Until a few years ago, virtual reality was among the innovations that seemed too far out of reach for the average consumer. Now, thanks to determined players in the industry, VR has made the bold leap from Sci-Fi movie scenes to real-life homes and workplaces.
Customers have a pleasant range of products to choose from, across all mainstream computing and gaming platforms. Even better is, if you're budget-conscious, you can get to experience breath-taking VR for less than $100 with nothing more than a smartphone and an inexpensive mobile VR headset.
The market has something for everyone; from the heavily invested PC enthusiast to the casual smartphone user. If you're new to VR, however, it can be tough to discern what equipment best suits your needs and your budget. Nonetheless, knowing the ups and downs to every option is a good place to start.
PC and Console VR: Premium VR for a premium price
Because of the use of powerful hardware, PCs and consoles provide top-notch visual quality. They also come with external sensors and trackers, which enable a user to emulate real head and body movements in the virtual world, as well as hand-held controllers that can be used to interact with environmental elements as you would in a physical space. The overall result is a thrilling VR experience, whether you're gaming, tooling around with creative utilities, taking a virtual dive into the sea or exploring the vast cosmos.
On the flip side, however, PC and PlayStation VR doesn't come cheap. Getting a desktop or laptop-based virtual reality setup will plow deep into your wallet because not only will you need to shell out hundreds of dollars for the HTC Vive or the Oculus Rift headset, but there'll also be the additional investment of a high-end gaming laptop or desktop that's capable of handling VR content.
Mobile VR: A much cheaper alternative
Far more affordable than PC or PS4 VR equipment, mobile headsets are primarily a wearable shell with a couple of lenses, into which you slot in your smartphone. The lenses are cleverly arranged to separate the image on the phone's screen into two frames, which to the human eye appear multidimensional.
Because your phone does all the processing, do not expect the quality that you can get from a PS4 or a VR-ready computer. Also, mobile VR gear typically excludes multi-functional in-hand controllers, which mean you won't be able to pick out rocks or a weapon in a game.
Other than the obvious value for the money, mobile headsets have the advantage of being much more pleasant to wear because they don't require unwieldy cable connections to a processing unit or external sensors.
If you're hell-bent on getting unparalleled immersion into the world of VR with high-resolution rendering, fast refresh rates, room-scale motion tracking and physical controller, by all means, go the PC or the console way. However, any casual user that's merely curious about VR will be just fine with mobile headsets.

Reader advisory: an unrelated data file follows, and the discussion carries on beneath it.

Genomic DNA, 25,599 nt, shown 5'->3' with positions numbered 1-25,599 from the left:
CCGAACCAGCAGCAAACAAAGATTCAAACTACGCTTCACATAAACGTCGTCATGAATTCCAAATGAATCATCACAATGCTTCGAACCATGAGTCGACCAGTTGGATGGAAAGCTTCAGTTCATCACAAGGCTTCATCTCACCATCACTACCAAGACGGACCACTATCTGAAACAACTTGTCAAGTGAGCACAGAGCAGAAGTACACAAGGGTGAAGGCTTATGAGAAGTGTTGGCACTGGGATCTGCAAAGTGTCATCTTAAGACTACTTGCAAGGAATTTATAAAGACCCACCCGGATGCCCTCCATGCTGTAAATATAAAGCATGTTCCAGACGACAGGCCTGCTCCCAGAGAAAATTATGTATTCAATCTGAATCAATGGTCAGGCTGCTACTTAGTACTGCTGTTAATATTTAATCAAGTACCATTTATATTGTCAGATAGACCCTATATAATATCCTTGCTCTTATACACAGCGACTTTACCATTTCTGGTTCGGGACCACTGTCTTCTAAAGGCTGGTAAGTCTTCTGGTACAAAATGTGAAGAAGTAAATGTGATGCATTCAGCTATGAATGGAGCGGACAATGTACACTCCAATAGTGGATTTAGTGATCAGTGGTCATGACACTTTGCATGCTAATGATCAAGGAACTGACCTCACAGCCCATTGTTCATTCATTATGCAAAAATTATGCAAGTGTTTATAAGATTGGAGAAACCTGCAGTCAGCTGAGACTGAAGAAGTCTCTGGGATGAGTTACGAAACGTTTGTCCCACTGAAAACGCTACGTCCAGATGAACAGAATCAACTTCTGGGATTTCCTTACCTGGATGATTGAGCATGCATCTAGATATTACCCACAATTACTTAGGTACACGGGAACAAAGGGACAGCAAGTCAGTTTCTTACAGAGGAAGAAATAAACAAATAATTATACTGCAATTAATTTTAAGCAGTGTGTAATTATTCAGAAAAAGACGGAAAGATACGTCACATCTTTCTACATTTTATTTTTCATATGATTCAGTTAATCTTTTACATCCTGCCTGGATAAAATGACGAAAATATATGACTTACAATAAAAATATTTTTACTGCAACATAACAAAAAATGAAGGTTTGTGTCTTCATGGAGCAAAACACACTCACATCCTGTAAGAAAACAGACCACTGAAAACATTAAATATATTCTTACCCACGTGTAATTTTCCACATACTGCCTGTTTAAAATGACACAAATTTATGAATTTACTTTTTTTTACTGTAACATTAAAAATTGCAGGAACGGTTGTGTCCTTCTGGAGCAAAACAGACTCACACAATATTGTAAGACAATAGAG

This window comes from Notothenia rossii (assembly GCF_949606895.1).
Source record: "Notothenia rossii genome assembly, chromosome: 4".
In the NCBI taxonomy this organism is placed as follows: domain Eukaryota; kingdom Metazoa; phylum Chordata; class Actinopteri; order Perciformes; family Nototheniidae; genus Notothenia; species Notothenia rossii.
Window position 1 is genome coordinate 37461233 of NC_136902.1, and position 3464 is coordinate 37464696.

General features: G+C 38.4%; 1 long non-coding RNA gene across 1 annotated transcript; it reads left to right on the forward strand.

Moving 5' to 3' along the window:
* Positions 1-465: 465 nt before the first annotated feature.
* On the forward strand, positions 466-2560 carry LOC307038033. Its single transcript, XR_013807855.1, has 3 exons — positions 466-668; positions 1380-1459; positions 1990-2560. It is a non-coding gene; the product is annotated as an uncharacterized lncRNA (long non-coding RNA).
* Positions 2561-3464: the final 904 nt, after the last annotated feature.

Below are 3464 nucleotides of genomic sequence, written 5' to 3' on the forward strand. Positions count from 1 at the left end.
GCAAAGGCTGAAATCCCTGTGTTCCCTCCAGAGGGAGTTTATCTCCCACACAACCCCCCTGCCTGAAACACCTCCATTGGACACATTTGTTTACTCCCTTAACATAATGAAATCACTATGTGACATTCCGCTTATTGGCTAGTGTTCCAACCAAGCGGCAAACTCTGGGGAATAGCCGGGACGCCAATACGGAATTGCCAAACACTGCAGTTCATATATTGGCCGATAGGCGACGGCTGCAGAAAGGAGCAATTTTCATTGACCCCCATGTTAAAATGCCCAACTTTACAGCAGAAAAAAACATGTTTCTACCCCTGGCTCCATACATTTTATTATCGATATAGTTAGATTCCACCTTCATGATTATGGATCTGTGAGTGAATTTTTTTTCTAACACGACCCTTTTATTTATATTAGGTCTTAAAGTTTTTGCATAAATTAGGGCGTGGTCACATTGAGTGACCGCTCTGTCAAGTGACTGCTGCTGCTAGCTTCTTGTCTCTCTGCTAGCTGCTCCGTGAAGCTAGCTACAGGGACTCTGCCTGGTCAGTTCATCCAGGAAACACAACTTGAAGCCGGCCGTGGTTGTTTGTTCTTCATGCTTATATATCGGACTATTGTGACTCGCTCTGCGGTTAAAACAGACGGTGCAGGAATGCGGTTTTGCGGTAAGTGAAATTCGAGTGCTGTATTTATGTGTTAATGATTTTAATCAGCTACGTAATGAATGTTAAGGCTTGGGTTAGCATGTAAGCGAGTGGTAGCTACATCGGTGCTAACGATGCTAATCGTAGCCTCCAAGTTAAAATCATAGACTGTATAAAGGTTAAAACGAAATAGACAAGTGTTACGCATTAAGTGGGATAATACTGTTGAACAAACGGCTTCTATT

More Smartphone-friendly Options
While HTC, Oculus, and Sony almost entirely dominate PC- and console-based VR, there's quite a variety of smartphone headsets on the market.
Samsung's Gear VR and Google's Daydream View are the most popular. Both are comfortable, lightweight and attractively designed to appeal to any potential buyer, but the new View is the more celebrated of the two gadgets, particularly because of its notably lower price tag and broader smartphone compatibility. The Gear, on the other hand, triumphs in the content department thanks to its large pool of VR games, TV shows, and films.
Besides the two heavyweights, other admirable headsets include the versatile Zeiss VR One Plus and the seriously impressive FreeFly VR, which packs dual-Crossfire capacitive touch triggers on each side for better control of your games.
The future of mobile virtual reality
Following the introduction and success of the Daydream View last year, many experts suggest that 2017 could mark the rise of mobile VR to heights beyond its PC and console counterparts.
Speaking at CES 2017 earlier this year, Oculus co-founder Jack McCauley seemed pretty set on the idea that mobile is the platform to propel virtual reality into the next phase of innovation. Highlighting the success that the Gear VR had achieved in the market, McCauley's sentiments leaned on the Oculus Rift being too costly and cumbersome for most people. This means that the future of mobile VR could very much dictate what's next for virtual reality as a whole.
It's not just Google and Samsung that have expressed enthusiasm in smartphone-based VR. Qualcomm, the world's leading manufacturer of mobile chips, is crafting a new batch of processors that will support higher resolution imagery in lighter and more energy-efficient devices.
Then there’s Intel’s recently unveiled Project Alloy, which involves a mobile non-smartphone VR headset with everything, including a dedicated display, a Core i7 CPU, a GPU, and motion trackers all embedded in one compact unit. If successful, the company will have found a reasonable way to overcome the many limitations of using a smartphone for VR.
Aside from hardware advancements, software developers are coming up with more VR-friendly content every day. A future where social services like Facebook, Instagram, and YouTube would incorporate virtual reality into their popular ecosystems is, therefore, very plausible.
Mobile virtual reality might still be in its early stages, but there's no denying that the future is bright. Soon, the devices we carry around in our pockets will enable us to not only connect and interact, but to also enter mesmerising digital realms at will.